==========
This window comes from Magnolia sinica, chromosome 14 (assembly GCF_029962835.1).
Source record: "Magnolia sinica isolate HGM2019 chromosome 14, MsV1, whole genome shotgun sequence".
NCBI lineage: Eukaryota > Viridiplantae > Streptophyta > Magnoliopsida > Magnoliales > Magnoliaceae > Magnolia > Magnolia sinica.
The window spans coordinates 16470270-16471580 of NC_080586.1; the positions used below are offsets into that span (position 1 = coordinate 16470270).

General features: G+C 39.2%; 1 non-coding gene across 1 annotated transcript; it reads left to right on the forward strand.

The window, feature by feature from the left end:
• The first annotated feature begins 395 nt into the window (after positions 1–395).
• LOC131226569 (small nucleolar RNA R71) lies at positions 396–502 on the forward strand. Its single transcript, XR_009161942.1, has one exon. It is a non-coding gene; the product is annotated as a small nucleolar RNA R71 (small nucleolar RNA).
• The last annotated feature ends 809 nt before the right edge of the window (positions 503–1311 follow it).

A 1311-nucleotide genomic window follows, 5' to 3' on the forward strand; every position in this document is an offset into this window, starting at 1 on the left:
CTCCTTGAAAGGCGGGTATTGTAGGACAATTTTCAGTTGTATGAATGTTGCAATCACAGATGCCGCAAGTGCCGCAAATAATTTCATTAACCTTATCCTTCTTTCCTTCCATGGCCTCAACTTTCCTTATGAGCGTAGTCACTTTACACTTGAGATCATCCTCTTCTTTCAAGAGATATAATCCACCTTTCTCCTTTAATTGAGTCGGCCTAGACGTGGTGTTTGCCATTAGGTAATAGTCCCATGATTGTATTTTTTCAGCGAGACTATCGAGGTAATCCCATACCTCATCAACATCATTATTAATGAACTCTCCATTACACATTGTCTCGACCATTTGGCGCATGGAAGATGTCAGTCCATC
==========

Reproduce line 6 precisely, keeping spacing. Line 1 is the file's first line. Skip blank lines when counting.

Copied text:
The window, feature by feature from the left end: